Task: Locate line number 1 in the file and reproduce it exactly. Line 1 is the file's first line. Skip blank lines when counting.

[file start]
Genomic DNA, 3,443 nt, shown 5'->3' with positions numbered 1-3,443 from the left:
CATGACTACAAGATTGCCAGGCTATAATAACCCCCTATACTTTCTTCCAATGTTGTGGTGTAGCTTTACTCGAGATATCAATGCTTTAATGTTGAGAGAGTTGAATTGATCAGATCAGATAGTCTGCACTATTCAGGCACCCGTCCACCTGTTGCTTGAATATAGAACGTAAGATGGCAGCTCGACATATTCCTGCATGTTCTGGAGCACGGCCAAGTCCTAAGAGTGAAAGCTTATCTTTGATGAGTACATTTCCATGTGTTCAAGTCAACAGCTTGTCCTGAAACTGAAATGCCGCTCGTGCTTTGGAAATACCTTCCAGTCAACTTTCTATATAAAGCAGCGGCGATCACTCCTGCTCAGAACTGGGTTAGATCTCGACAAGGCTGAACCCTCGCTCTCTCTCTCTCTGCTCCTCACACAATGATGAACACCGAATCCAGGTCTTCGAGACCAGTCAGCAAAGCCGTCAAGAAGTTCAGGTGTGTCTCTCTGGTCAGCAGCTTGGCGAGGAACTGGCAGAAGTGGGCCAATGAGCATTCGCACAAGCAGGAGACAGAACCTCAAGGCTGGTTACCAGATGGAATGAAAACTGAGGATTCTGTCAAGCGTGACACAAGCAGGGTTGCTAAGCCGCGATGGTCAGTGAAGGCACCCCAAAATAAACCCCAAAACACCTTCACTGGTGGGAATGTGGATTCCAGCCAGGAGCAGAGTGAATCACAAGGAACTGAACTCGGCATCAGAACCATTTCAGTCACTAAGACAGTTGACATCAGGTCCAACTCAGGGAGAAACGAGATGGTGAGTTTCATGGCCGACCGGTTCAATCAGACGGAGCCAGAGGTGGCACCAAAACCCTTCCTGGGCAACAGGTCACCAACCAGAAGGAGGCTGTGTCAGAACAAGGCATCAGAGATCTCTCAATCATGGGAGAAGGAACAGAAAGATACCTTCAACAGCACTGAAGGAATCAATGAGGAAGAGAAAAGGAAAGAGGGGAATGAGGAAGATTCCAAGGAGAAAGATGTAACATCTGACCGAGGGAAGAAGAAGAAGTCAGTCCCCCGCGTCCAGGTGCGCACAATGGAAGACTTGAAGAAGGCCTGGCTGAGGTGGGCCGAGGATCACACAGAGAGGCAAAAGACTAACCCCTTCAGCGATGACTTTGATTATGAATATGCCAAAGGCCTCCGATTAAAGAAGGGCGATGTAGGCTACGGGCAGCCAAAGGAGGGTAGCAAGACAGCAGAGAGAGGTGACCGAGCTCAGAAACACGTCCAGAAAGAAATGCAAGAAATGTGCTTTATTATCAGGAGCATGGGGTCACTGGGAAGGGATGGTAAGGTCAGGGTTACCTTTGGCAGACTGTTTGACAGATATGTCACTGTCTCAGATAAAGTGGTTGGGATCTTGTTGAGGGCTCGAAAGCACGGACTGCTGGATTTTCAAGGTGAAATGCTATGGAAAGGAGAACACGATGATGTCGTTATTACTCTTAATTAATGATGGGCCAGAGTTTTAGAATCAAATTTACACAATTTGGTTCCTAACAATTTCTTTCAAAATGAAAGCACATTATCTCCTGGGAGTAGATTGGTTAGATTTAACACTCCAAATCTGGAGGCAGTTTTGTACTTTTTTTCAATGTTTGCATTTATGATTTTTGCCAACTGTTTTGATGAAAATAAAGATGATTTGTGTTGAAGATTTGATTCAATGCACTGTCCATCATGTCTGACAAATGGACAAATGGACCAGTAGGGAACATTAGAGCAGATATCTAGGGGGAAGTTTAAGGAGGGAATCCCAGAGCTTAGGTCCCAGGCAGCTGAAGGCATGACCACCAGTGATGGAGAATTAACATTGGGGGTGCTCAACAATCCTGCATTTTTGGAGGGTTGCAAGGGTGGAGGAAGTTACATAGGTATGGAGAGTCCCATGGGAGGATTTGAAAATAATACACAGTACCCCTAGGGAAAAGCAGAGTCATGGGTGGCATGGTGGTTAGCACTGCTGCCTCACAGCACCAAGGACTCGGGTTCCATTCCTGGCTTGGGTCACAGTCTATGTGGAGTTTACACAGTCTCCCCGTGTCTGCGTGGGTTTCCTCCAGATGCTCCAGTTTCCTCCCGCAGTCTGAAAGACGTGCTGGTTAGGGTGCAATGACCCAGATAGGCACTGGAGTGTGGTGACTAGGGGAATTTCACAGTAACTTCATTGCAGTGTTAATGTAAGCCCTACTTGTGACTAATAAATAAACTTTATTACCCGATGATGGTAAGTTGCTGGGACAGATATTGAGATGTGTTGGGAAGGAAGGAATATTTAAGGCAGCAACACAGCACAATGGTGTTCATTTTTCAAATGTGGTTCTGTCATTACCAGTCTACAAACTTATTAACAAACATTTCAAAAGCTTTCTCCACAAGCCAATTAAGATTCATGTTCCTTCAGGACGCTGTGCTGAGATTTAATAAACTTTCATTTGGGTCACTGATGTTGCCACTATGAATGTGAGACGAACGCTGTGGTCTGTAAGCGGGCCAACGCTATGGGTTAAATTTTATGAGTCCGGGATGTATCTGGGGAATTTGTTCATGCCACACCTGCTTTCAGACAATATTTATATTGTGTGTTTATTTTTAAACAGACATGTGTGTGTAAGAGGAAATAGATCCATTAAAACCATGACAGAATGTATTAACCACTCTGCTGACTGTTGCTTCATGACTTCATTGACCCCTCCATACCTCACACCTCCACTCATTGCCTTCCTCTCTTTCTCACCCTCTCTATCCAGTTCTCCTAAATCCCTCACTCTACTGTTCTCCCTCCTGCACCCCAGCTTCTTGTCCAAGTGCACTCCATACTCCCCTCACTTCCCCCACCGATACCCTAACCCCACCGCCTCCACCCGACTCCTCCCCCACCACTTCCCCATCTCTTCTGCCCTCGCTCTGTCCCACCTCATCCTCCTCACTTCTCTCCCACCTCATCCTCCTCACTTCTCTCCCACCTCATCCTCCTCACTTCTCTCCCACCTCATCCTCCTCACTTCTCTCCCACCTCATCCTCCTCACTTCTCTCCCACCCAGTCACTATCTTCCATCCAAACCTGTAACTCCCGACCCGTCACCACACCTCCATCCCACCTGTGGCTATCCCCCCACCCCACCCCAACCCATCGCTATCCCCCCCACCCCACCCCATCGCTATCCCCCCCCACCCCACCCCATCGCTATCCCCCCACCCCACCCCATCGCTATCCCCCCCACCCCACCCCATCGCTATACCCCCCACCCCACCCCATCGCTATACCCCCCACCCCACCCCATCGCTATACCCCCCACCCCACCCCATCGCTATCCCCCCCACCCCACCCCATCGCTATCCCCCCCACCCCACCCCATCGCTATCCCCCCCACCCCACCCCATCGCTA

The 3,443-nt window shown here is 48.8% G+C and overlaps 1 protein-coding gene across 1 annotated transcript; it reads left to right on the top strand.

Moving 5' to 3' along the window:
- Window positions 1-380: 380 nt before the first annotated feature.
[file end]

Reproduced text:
Genomic DNA, 3,443 nt, shown 5'->3' with positions numbered 1-3,443 from the left: